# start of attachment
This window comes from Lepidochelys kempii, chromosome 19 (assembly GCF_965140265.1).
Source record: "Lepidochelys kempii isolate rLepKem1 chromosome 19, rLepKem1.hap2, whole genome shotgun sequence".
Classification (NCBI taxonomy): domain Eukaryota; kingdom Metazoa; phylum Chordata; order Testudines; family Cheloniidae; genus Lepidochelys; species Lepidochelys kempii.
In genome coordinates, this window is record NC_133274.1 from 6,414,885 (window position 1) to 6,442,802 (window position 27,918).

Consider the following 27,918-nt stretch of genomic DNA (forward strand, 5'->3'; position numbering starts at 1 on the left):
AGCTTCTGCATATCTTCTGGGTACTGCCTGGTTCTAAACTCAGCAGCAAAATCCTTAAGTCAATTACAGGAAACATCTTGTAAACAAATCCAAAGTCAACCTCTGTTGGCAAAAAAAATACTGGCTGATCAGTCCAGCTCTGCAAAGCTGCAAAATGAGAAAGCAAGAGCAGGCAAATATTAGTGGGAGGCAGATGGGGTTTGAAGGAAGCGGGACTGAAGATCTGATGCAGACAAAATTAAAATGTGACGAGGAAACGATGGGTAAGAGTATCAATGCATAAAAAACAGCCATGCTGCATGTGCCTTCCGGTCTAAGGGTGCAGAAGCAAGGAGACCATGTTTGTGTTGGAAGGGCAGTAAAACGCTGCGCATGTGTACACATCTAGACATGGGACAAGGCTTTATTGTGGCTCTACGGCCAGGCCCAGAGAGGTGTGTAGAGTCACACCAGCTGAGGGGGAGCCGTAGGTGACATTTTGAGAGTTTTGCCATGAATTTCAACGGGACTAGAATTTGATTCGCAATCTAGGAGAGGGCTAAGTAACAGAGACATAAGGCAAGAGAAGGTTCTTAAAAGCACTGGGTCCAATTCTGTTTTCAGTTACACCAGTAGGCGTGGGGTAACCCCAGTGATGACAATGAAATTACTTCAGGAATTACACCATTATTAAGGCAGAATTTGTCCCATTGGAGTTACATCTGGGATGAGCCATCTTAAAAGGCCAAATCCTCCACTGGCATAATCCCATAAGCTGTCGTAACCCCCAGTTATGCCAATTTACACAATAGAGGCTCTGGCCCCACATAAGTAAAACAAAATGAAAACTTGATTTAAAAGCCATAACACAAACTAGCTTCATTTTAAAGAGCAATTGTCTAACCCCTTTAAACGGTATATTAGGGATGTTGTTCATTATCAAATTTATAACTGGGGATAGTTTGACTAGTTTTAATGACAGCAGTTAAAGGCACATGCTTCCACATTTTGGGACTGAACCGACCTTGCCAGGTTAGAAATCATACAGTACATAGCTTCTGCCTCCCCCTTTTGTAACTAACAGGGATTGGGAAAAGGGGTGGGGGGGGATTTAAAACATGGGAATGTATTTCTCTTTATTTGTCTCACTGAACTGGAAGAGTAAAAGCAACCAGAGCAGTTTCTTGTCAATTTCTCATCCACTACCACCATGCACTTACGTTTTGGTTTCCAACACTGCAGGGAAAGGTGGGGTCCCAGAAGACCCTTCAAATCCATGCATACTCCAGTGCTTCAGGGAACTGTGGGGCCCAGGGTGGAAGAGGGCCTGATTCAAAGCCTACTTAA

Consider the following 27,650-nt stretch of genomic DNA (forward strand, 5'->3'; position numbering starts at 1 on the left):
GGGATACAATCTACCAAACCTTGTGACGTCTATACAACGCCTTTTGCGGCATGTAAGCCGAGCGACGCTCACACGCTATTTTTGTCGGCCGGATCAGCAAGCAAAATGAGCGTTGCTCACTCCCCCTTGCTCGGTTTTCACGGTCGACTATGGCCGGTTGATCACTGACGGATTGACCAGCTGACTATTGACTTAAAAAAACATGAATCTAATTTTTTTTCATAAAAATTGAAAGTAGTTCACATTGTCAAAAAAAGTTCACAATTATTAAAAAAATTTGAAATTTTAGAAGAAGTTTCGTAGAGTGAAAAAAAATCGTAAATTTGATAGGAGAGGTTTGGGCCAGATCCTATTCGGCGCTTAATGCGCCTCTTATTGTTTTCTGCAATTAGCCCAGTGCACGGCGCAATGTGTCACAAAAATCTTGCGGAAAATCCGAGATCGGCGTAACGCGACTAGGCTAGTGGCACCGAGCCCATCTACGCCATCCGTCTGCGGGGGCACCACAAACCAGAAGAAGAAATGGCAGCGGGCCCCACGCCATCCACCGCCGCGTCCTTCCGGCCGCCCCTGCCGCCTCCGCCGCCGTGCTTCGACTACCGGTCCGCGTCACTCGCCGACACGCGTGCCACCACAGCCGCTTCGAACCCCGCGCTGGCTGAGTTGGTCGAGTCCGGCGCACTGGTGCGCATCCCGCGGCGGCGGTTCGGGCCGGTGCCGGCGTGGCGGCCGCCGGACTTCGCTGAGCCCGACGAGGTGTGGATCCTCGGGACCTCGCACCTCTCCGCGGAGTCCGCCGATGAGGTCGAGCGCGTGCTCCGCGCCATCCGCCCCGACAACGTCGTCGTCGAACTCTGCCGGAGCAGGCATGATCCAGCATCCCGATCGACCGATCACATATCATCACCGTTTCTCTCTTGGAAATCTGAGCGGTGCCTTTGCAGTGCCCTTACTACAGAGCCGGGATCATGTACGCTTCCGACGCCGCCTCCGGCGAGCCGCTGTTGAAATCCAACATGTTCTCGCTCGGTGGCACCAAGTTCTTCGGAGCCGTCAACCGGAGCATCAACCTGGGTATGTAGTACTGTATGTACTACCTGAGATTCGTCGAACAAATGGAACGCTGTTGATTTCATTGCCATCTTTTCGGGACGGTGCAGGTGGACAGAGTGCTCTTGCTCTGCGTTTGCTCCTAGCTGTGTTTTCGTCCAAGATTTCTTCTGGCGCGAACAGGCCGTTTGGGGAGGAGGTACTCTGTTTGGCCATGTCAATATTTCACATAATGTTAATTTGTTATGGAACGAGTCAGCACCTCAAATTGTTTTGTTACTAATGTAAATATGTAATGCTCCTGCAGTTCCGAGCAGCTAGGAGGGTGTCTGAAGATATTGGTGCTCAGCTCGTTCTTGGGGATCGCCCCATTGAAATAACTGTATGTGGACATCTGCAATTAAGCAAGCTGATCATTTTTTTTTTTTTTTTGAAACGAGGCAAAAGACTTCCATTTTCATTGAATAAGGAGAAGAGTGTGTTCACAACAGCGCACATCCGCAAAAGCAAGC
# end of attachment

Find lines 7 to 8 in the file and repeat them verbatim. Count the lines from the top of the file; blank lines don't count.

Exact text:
Consider the following 27,650-nt stretch of genomic DNA (forward strand, 5'->3'; position numbering starts at 1 on the left):
GGGATACAATCTACCAAACCTTGTGACGTCTATACAACGCCTTTTGCGGCATGTAAGCCGAGCGACGCTCACACGCTATTTTTGTCGGCCGGATCAGCAAGCAAAATGAGCGTTGCTCACTCCCCCTTGCTCGGTTTTCACGGTCGACTATGGCCGGTTGATCACTGACGGATTGACCAGCTGACTATTGACTTAAAAAAACATGAATCTAATTTTTTTTCATAAAAATTGAAAGTAGTTCACATTGTCAAAAAAAGTTCACAATTATTAAAAAAATTTGAAATTTTAGAAGAAGTTTCGTAGAGTGAAAAAAAATCGTAAATTTGATAGGAGAGGTTTGGGCCAGATCCTATTCGGCGCTTAATGCGCCTCTTATTGTTTTCTGCAATTAGCCCAGTGCACGGCGCAATGTGTCACAAAAATCTTGCGGAAAATCCGAGATCGGCGTAACGCGACTAGGCTAGTGGCACCGAGCCCATCTACGCCATCCGTCTGCGGGGGCACCACAAACCAGAAGAAGAAATGGCAGCGGGCCCCACGCCATCCACCGCCGCGTCCTTCCGGCCGCCCCTGCCGCCTCCGCCGCCGTGCTTCGACTACCGGTCCGCGTCACTCGCCGACACGCGTGCCACCACAGCCGCTTCGAACCCCGCGCTGGCTGAGTTGGTCGAGTCCGGCGCACTGGTGCGCATCCCGCGGCGGCGGTTCGGGCCGGTGCCGGCGTGGCGGCCGCCGGACTTCGCTGAGCCCGACGAGGTGTGGATCCTCGGGACCTCGCACCTCTCCGCGGAGTCCGCCGATGAGGTCGAGCGCGTGCTCCGCGCCATCCGCCCCGACAACGTCGTCGTCGAACTCTGCCGGAGCAGGCATGATCCAGCATCCCGATCGACCGATCACATATCATCACCGTTTCTCTCTTGGAAATCTGAGCGGTGCCTTTGCAGTGCCCTTACTACAGAGCCGGGATCATGTACGCTTCCGACGCCGCCTCCGGCGAGCCGCTGTTGAAATCCAACATGTTCTCGCTCGGTGGCACCAAGTTCTTCGGAGCCGTCAACCGGAGCATCAACCTGGGTATGTAGTACTGTATGTACTACCTGAGATTCGTCGAACAAATGGAACGCTGTTGATTTCATTGCCATCTTTTCGGGACGGTGCAGGTGGACAGAGTGCTCTTGCTCTGCGTTTGCTCCTAGCTGTGTTTTCGTCCAAGATTTCTTCTGGCGCGAACAGGCCGTTTGGGGAGGAGGTACTCTGTTTGGCCATGTCAATATTTCACATAATGTTAATTTGTTATGGAACGAGTCAGCACCTCAAATTGTTTTGTTACTAATGTAAATATGTAATGCTCCTGCAGTTCCGAGCAGCTAGGAGGGTGTCTGAAGATATTGGTGCTCAGCTCGTTCTTGGGGATCGCCCCATTGAAATAACTGTATGTGGACATCTGCAATTAAGCAAGCTGATCATTTTTTTTTTTTTTTTGAAACGAGGCAAAAGACTTCCATTTTCATTGAATAAGGAGAAGAGTGTGTTCACAACAGCGCACATCCGCAAAAGCAAGC